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NYC Board Of Ed's Algorithm Not Academic

Thousands of New York City parents are spitting mad because their kids are among the 7,000-plus who didn't get matched to a public high school.
Thousands of New York City parents are spitting mad because their kids are among the 7,000-plus who didn't get matched to a public high school.Their anger is intensified because of the mystery with which the Board of Education shrouds the process, which has actually changed for the better since 2004.

The Board of Ed uses the same kind of matching algorithm used to match medical residents with hospitals, and it's designed to be fair to the greatest number of people.

That said, the Board of Ed has refused to make some adjustments to how it implements the algorithm, and it could do a much better job of explaining how it works to the administrators who unintentionally end up giving kids and parents bad information.

Before I go any further, I should disclose the fact that my daughter just went through this process and got placed in an excellent school, so we're happy in this household.

But the process was difficult for a 12-year old to deal with (and maybe even harder for her 47-year old father), and it's been impossible to ignore the cries of anguish from parents whose worst fears came true.

In the autumn of their 8th-grade year, 12- and 13-year-old kids are asked to rank up to 12 high schools they wish to attend the following fall, and then have to endure tests, portfolio submissions, auditions and interviews for most of the most popular schools.

Beacon, for example, is one of the most popular schools, and received 4,600 applications in 2007, for a grand total of 262 seats. (This is for high school, folks.) You can imagine the angst statistics like that provoke in parents.

After the results came in, parents flooded the forums on sites like Inside Schools, many despairing over having to explain to their kid that just because none of the schools they applied to wanted them didn't mean they were losers.


This has been an absolute ordeal for my child at one of the city's top middle schools who was one of the 7,500 unmatched. Please explain to me what kind of a system allows a 13-year-old student with an A average who attends an honors program, is highly involved in the school, has excellent attendance, etc., remains without a seat. My child's self-esteem is in shatters. What do I say when asked, 'Why even bother to work hard if it doesn't even matter?'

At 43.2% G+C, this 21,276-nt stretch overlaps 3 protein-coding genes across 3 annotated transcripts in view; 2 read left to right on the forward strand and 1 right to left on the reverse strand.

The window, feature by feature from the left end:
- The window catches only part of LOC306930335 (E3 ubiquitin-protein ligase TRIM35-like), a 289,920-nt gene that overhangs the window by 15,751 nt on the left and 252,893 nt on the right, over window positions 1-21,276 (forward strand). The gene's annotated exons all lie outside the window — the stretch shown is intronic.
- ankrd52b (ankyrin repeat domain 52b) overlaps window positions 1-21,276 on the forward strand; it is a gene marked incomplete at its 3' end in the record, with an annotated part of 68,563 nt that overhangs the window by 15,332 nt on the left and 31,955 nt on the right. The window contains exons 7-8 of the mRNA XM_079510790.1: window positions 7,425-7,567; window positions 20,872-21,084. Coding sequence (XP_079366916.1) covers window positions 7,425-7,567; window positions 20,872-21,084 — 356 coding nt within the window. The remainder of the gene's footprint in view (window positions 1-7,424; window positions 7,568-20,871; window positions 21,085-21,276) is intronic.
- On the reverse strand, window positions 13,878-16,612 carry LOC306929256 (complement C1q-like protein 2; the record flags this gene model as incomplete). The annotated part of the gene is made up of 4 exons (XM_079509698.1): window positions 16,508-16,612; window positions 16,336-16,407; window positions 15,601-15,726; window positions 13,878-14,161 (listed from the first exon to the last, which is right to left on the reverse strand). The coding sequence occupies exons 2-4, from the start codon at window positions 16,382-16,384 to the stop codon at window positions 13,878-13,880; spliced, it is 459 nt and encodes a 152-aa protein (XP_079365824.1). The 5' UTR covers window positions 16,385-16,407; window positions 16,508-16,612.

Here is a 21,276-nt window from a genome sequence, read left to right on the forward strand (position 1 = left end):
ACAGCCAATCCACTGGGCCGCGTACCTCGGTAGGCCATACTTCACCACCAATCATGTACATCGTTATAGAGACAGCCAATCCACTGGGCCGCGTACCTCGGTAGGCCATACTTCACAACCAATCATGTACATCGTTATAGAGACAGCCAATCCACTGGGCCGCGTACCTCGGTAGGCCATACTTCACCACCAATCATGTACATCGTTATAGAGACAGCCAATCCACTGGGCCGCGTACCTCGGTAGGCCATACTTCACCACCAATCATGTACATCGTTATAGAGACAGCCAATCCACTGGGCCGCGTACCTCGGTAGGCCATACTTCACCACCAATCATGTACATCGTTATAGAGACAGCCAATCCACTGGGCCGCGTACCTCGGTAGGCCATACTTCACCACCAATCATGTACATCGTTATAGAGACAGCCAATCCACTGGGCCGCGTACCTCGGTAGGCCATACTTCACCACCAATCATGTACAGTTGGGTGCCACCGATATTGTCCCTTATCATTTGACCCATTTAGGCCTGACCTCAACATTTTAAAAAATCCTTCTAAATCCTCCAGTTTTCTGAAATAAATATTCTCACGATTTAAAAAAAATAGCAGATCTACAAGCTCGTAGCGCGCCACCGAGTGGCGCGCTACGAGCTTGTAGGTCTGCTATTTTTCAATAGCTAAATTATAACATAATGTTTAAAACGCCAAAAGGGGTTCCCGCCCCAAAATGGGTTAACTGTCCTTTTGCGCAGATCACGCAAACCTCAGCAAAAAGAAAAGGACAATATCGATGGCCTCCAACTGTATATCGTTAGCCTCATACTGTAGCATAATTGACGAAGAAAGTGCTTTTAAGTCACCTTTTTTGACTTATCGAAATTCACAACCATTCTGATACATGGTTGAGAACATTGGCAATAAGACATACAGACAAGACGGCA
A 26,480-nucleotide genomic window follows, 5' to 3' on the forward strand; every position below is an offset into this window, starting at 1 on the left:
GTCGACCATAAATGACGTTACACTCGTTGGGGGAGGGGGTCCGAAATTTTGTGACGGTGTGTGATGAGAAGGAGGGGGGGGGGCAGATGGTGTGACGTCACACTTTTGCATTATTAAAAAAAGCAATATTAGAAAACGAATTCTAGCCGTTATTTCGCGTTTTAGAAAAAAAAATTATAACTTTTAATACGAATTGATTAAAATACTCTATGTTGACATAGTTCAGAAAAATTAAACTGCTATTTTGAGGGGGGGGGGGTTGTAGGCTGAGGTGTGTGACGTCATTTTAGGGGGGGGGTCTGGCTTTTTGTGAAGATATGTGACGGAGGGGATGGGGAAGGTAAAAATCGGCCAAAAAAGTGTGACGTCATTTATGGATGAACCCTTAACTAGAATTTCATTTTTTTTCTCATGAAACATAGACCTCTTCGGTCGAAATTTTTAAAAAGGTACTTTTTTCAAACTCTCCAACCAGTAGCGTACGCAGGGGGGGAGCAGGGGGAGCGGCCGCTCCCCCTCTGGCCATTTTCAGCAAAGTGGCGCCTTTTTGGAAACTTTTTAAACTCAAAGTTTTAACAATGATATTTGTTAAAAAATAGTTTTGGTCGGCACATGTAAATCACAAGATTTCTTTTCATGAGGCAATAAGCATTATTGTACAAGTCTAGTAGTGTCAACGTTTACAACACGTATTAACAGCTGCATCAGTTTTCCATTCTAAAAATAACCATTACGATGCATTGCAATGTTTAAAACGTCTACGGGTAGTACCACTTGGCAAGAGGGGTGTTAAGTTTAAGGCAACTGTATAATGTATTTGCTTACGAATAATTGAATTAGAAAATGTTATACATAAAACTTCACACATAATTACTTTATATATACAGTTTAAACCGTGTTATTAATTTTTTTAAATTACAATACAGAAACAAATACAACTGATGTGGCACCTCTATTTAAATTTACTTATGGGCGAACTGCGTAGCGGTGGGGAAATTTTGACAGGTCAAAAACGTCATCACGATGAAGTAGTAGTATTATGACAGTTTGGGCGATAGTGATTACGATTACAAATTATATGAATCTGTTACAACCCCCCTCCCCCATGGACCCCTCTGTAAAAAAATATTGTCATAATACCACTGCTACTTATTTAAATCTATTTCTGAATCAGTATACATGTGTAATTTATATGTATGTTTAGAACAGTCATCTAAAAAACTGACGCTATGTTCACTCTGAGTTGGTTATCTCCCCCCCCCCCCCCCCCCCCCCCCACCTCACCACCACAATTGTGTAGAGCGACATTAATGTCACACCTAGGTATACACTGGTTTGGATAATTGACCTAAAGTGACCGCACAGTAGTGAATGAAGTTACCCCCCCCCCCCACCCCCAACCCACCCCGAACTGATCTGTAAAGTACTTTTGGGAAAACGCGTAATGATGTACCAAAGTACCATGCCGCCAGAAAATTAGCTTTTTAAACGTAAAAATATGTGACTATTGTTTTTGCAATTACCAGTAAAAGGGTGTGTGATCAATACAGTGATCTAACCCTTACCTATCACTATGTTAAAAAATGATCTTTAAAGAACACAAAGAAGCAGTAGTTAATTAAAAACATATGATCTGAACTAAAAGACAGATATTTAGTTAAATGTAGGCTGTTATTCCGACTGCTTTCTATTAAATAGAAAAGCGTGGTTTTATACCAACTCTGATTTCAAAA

What most parents don't realize is that the Board of Ed uses an algorithm written in-house, with assistance from a Harvard economist, that is intended to give as many kids as possible their first choices -- without, in the process, making life worse for the others. It's based on a principle from economics, called Pareto efficiency, where a change from one allocation of resources to another can make at least one individual better off without making any other individual worse.

From the Board of Ed's perspective, the new system has been a roaring success. Before putting this algorithm in place in 2004, more than 30,000 students didn't get matched. By the time the "consolation round" of matches takes place this year, only some 3,000 kids still won't have a match -- a ten-fold improvement.

Both before and after 2004, when the new process was first instituted, a computer matched kids and schools based on how the schools rated the kids and how the kids ranked their preferences.

Prior to 2004, the schools could see how they were ranked by the kids, and many only took kids who put them first on the list. Because the kids knew that, they tried to outguess the schools by placing their first choice second or third on the list, with the unfortunate result that a lot of kids ended up guessing their way out of any match whatsoever.